United States District Court, D. South Dakota, Northern Division
CHARLES B. KORNMANN, UNITED STATES DISTRICT JUDGE.
Style Foods, Inc. ("Dakota Style") filed sued
against SunOpta Grains and Foods, Inc., ("SunOpta")
to recover damages incurred by Dakota Style as a result of
SunOpta's recall of shelled sunflower kernels. SunOpta
voluntarily recalled roasted sunflower kernel products due to
the potential presence of listeria monocytogenes on May 2,
2016, May 18, 2016, and May 31, 2016. The recall ultimately
covered approximately one year's products sold to Dakota
Style.Dakota Style filed claims for strict
products liability, negligence, breach of implied warranties,
breach of express warranties, breach of contract, and
declaratory judgment in state court. On August 12, 2016
SunOpta removed the case to federal court and on December 13,
2016 this court dismissed Dakota Style's claims for
strict products liability, negligence, and declaratory
judgment. SunOpta filed an answer to plaintiffs complaint,
which included counterclaims for breach of sales contract,
breach of contract, unjust enrichment, conversion, promissory
estoppel, and fraud-related to plaintiffs alleged failure to
pay its outstanding balance with SunOpta or verify that
product for which plaintiff was reimbursed by SunOpta was
subject to recall.
1, 2018, plaintiff filed a motion for partial summary
judgment and defendant filed a motion for summary judgment.
Plaintiff requests summary judgment for breach of contract
and breach of implied and express warranties and requests
that SunOpta's counterclaims be dismissed. SunOpta
objects to plaintiff's request, arguing, inter
alia, that Dakota Style has sustained no damages as the
majority of product was sold to the end consumer and paid for
by Dakota Style's customers, that the bulk of product
delivered to Dakota Style was not contaminated by listeria
monocytogenes, and that there is a factual dispute as to
whether product specifications were included in the
parties' contracts and whether SunOpta knew that Dakota
Style used its sunflower kernels for human consumption.
summary judgment on Dakota Style's claim for
consequential damages, Dakota Style's outstanding balance
to SunOpta, the purchase price of kernel product not covered
by the recall, and for the purchase price of product covered
by the recall which SunOpta alleges Dakota Style already
sold. Dakota Style objects to defendant's request,
arguing, inter alia, that Dakota Style is a
third-party beneficiary of SunOpta's insurance contract,
that limiting damages to the purchase price is
unconscionable, that Dakota Style was forced to reimburse
merchants for the defective products, and that Dakota Style
is entitled to set-off for its outstanding balance.
parties request oral argument on their summary judgment
motions. Because the court is able to resolve the pending
motions for summary judgment without oral argument, the
requests for oral argument should be denied.
Standard of Review
purpose of summary judgment is to determine whether there is
a "genuine issue for trial" with regard to a claim
or defense or "part of each claim or defense."
Matsushita Elec. Indus. Co. Ltd. v. Zenith Radio
Corp., 475 U.S. 574, 587 (1986); Fed.R.Civ.P. 56(a).
Summary judgment should be granted only where there is
"no genuine dispute as to any material fact and the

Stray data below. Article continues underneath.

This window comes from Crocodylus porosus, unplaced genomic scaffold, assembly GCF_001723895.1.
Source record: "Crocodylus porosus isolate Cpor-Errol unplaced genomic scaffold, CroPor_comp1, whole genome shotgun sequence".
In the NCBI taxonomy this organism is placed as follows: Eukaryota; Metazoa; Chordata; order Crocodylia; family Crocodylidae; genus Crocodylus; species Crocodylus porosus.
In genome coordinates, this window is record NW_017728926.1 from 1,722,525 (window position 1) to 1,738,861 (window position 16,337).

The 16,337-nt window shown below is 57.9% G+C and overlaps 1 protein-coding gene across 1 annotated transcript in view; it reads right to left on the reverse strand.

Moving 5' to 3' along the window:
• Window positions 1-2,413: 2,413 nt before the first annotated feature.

movant is entitled to judgment as a matter of law."
Fed.R.Civ.P. 56(a). If facts are disputed, "[o]nly
disputes over facts that might affect the outcome of the suit
under the governing law will properly preclude the entry of
summary judgment." Anderson v. Liberty Lobby.
Inc., 477 U.S. 242, 248 (1986). The moving party bears
the burden of showing that the material facts in the case are
undisputed and "inferences to be drawn from the
underlying facts . . . must be viewed in the light most
favorable to the party opposing the motion." Celotex
Corp. v. Catrett, 477 U.S. 317, 322-23 (1986);
United States v. Diebold. Inc., 369 U.S. 654, 655
(1962) (per curiam). However, a nonmoving party "may not
rest on mere allegations or denials" and "must do
more than show that there is some metaphysical doubt as to
the material facts." Anderson at 256; and
Matsushita at 587. Where "the factual context
renders respondents' claim implausible"-for
instance, "if the claim is one that simply makes no
economic sense"-then "respondents must come forward
with more persuasive evidence to support their claim than
would otherwise be necessary." Matsushita at
587. In sum, an issue of fact is genuine if, based upon the
evidence in the record, a reasonable jury could return a
verdict for the nonmoving party. Anderson at 248.
Breach of Express Warranty
court determined in its previous ruling in this matter that
South Dakota law governs substantive issues and the UCC
governs the sales contracts between Dakota Style and SunOpta.
Dakota Style Foods. Inc. v. SunOpta Grains and Foods.
Inc., 2016 WL 7243534, *2 (D.S.D. 2016). Dakota Style
requests that this court grant its motion for summary
judgment as to breach of express warranty. In order to
recover money damages for a breach of express warranty in
South Dakota, Dakota Style must prove the following elements:
(1) an affirmation of fact or promise made by the seller to
the buyer relating to the goods;.
(2) such affirmation of fact or promise became a part of the
basis of the bargain;
(3) that the injured party, in making the purchase, relied on
the representations, affirmations of fact or promises;
(4) that the goods sold by the seller failed to comply with
the promises or affirmations of fact made by the seller;
(5) that the buyer, because of such failure, was financially
(6) that such failure to comply was a proximate cause of the
financial injury suffered by the buyer.
Swenson v. Chevron Chemical Co., 234 N.W.2d 38, 42